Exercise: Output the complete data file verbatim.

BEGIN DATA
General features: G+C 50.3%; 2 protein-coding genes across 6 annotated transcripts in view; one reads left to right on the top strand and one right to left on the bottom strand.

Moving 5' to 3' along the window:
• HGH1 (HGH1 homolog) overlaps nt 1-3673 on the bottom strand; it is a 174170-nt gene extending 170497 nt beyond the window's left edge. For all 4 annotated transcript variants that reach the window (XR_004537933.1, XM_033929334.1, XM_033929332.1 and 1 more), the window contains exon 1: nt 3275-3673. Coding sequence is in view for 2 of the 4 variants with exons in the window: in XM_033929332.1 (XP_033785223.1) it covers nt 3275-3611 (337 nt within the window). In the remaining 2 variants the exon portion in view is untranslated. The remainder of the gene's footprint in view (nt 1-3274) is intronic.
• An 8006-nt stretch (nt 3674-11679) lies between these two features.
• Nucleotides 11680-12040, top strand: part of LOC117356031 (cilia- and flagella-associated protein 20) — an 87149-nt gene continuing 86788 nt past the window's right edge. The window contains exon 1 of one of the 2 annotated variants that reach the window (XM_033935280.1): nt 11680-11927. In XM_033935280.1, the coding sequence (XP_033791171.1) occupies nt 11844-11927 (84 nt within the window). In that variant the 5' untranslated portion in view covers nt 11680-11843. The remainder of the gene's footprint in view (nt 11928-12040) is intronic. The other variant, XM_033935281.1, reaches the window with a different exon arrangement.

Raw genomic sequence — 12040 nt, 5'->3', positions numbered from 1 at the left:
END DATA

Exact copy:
General features: G+C 50.3%; 2 protein-coding genes across 6 annotated transcripts in view; one reads left to right on the top strand and one right to left on the bottom strand.

Moving 5' to 3' along the window:
• HGH1 (HGH1 homolog) overlaps nt 1-3673 on the bottom strand; it is a 174170-nt gene extending 170497 nt beyond the window's left edge. For all 4 annotated transcript variants that reach the window (XR_004537933.1, XM_033929334.1, XM_033929332.1 and 1 more), the window contains exon 1: nt 3275-3673. Coding sequence is in view for 2 of the 4 variants with exons in the window: in XM_033929332.1 (XP_033785223.1) it covers nt 3275-3611 (337 nt within the window). In the remaining 2 variants the exon portion in view is untranslated. The remainder of the gene's footprint in view (nt 1-3274) is intronic.
• An 8006-nt stretch (nt 3674-11679) lies between these two features.
• Nucleotides 11680-12040, top strand: part of LOC117356031 (cilia- and flagella-associated protein 20) — an 87149-nt gene continuing 86788 nt past the window's right edge. The window contains exon 1 of one of the 2 annotated variants that reach the window (XM_033935280.1): nt 11680-11927. In XM_033935280.1, the coding sequence (XP_033791171.1) occupies nt 11844-11927 (84 nt within the window). In that variant the 5' untranslated portion in view covers nt 11680-11843. The remainder of the gene's footprint in view (nt 11928-12040) is intronic. The other variant, XM_033935281.1, reaches the window with a different exon arrangement.

Raw genomic sequence — 12040 nt, 5'->3', positions numbered from 1 at the left: